Last post on Jan 08, 2008 at 10:44 AM
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GMC, Car Warranties, SUV
#32 of 51 Oh, come on driftracer...
May 09, 2004 (7:07 pm)
...Replace major brake components (caliper and rotors) on cars after 5 or 6 years, or even 3 years????
I've got a 94 Ford Ranger pickup, 80,000 miles, with the original rear braking system intact, and it looks good for another 20,000 or so.
I replaced the front rotors, pads, seals, doing nothing to the calipers, at about 65,000 miles. These appeared to be original components. There was wear left on the pads, I did the work because the rotors were warping and I didn't like the shimmy when I was braking.
Now I live in the sunny south and don't see all that white stuff and associated salt in a winter, but to replace stuff on a 'time' basic is just excessive.
#33 of 51 My opinions about the 'wreck'.
May 09, 2004 (7:27 pm)
-Having the tie rod analyzed by a metallurgy test is the very best thing you could do to develop proof there was a manufactoring error. This was what I was going to suggest, then I read the note where you said you were going to do this. I would think a top-line lab could find a manufactoring defect, or determine if the break was caused by stress fracture from the accident.
-The rim being dented concerns me. I would think a 2 inch curb would be no worse than a lot of potholes people encounter on the road, at speeds up to 75mph. Only wide, low profile tires and rims have problems with a 2 inch curb. I would think the size tires someone quoted are standard on your vehicle would be able to cross this curb, at almost any speed, and not be dented.
-I feel there may be a case of 'unintended acceleration' here. You wife turned into a curb, had a sharp 'jolt' crossing it, and got on the accelerator rather than the brake. She then 'fishtailed (your word)' (vehicle under power) across the lot and sideswiped a light standard, probably hitting the base, possibly a concrete base, breaking the tie rod, denting the rim, and taking out the side of the car.
(This is my best 'Carnack' vision.)
May 10, 2004 (3:01 am)
I don't trust any OEM brake component for an extended period - I race cars and put my vehicles through the wringer - I upgrade all of my braking components within the first year or so.
#35 of 51 I've never had a problem with a caliper...
May 10, 2004 (8:43 am)
Never once in all of the cars I've owned and all of the miles I've driven, I have never, ever had a caliper leak, stick, or anything else.
#36 of 51 driftracer
May 10, 2004 (3:23 pm)
Well, if you race, that is a totally different world from a usual driver. You could probably totally roast a brake system in one afternoon at a track. Also a set of tires?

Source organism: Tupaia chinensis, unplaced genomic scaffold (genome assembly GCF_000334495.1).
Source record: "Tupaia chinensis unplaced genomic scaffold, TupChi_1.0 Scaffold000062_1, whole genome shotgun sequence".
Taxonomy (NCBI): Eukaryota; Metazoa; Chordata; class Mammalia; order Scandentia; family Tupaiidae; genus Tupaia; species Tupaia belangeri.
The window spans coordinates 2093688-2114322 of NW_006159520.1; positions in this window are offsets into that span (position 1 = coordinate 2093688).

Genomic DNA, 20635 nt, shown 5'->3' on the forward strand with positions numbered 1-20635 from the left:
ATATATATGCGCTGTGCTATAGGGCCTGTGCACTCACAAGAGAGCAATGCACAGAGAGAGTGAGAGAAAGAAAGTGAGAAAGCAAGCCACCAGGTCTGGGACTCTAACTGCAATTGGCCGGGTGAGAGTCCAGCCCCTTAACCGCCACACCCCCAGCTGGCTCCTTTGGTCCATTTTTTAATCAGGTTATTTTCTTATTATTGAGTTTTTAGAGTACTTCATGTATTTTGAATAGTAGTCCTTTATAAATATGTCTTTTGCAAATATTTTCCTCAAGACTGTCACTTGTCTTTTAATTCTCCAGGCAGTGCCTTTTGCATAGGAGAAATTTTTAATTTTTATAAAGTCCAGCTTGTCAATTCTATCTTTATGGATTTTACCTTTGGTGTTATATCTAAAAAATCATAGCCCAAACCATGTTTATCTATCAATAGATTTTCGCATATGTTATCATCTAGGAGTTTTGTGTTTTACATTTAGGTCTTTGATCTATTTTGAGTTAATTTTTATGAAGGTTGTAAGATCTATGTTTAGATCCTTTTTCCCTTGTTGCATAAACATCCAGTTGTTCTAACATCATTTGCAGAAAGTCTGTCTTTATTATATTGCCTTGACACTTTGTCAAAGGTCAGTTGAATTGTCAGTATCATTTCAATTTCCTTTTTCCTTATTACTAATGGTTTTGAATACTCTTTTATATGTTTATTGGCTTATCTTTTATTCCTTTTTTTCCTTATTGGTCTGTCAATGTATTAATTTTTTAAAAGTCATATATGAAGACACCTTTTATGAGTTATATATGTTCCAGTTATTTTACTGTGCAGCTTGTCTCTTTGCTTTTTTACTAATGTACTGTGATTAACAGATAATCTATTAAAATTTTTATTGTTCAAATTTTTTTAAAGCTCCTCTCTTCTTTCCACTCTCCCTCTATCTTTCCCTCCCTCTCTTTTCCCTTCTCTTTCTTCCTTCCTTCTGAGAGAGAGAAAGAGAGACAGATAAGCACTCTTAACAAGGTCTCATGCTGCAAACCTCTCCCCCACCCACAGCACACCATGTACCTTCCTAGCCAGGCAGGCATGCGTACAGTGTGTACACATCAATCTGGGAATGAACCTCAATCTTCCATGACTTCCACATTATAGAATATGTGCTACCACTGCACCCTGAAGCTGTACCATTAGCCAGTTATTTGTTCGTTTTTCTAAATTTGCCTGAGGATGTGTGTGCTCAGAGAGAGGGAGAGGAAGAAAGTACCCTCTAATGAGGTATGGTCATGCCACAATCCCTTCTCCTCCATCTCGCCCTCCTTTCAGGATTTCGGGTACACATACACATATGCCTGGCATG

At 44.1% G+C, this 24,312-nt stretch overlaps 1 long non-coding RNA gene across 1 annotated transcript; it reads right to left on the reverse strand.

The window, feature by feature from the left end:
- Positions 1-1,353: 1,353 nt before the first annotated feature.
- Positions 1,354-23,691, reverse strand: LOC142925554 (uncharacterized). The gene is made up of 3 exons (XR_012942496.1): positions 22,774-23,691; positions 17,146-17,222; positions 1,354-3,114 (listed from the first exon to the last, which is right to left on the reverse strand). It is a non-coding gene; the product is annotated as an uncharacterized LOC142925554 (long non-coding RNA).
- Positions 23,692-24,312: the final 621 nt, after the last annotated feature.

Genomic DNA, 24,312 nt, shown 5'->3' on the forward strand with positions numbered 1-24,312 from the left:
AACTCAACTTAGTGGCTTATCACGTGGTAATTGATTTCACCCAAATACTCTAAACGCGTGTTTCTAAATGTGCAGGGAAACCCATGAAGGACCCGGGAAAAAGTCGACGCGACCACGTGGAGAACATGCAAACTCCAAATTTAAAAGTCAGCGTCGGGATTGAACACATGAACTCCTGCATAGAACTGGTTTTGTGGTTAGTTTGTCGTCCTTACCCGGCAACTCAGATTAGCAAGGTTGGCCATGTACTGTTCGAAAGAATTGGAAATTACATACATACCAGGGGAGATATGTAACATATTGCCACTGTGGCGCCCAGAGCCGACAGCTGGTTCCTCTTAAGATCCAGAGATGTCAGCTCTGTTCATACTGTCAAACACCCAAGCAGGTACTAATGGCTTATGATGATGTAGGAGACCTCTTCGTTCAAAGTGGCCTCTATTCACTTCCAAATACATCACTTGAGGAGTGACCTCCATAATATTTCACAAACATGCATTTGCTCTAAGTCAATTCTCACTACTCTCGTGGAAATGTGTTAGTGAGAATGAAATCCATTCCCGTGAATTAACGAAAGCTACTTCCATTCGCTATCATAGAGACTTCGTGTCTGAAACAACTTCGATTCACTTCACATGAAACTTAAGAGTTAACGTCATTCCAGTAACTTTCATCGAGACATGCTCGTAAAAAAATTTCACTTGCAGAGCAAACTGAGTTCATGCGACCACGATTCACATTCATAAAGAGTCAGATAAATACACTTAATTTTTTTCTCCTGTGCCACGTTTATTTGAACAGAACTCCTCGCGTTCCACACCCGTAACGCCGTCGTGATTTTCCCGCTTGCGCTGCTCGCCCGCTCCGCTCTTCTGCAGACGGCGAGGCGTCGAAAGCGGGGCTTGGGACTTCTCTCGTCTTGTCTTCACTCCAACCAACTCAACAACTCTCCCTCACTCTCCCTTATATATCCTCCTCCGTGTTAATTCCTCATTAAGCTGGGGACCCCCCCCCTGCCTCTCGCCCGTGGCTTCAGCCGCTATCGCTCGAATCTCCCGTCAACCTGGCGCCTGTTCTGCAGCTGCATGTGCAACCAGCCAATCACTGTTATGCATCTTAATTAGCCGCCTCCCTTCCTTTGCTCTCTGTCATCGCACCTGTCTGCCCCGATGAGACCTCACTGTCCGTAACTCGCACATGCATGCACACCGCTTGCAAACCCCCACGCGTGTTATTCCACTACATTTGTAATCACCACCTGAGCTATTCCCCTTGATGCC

May 10, 2004 (3:35 pm)
I've had a caliper leak.
On a Corvette. These cars, at least the older models, love to rust the calipers out from the inside. Maybe they have improved in the last 10 years or so, but the 'original' 4 piston calipers seem to come equiped from the factory with a few tablespoons of water in each caliper. They would then creat a nice rust pit in each piston within a few years. Especailly if you put new pads on, it would push the piston back so the seal sat right on the top of the rust pits.
There is a big industry of drilling out calipers and pressing in stainless steel liners and exchanging them with Corvette owners. For big money.
May 10, 2004 (4:04 pm)
I'm talking about weekend autocrossing, I still get 25,000 miles out of a set of Z or W rated tires and 25-30 out of good aftermarket brake pads - I just don't like OEM garbage on my vehicles, whether it's brakes or tires - I felt that way long before I started racing.
Compare OEM brake rotors, for instance, to those made by a good aftermarket company (I'm not talking about slotted $400 a piece Brembos, either). Stronger, better material, cleaner castings, etc.
#39 of 51 I rebuilt a set of 1979 Corvette calipers
May 10, 2004 (4:06 pm)
for a buddy in the Air Force - never again.
Nowadays, you can buy loaded calipers or hot rod calipers for less money than to pay labor for a rebuild.
#40 of 51 Re: Oh, come on driftracer... [bolivar #32]
May 10, 2004 (4:20 pm)
My son has a Ford Ranger with over 130,000 no problems. It is a 97. good luck
#41 of 51 Questions about Warranties
Dec 10, 2004 (7:39 pm)
Over a month ago I purchased a new Chevrolet Malibu Maxx. When doing the paperwork, the "paperwork" guy asked me if I wanted an extended warranty. I looked at him and asked what happens to the warranty that was supposed to come with the vehicle (36miles, 3yrs). He said that would go away. But I could buy a warranty for $1800 and pay various deductibles. At the time, I said, NO. I couldn't understand why I would pay for a warranty when I'm supposed to already have a warranty. I've heard of people buying 7 year warranties. But haven't justified to myself that I should have. In the past when I bought a new car...if it lasted 3 years I usually kept it 5 or 6 years. I've never had a major problem with any car yet. I did spend $1400 once for something major, but kept the car another 5 years.
With the Maxx, once again I'm thinking if it lasts 3 years, great. Any inputs?
Also, I received an e-mail from my insurance company offering me Mechanical Breakdown Insurance (MBI). Anyone know about this kind of coverage? If one makes claims, do the premiums go up?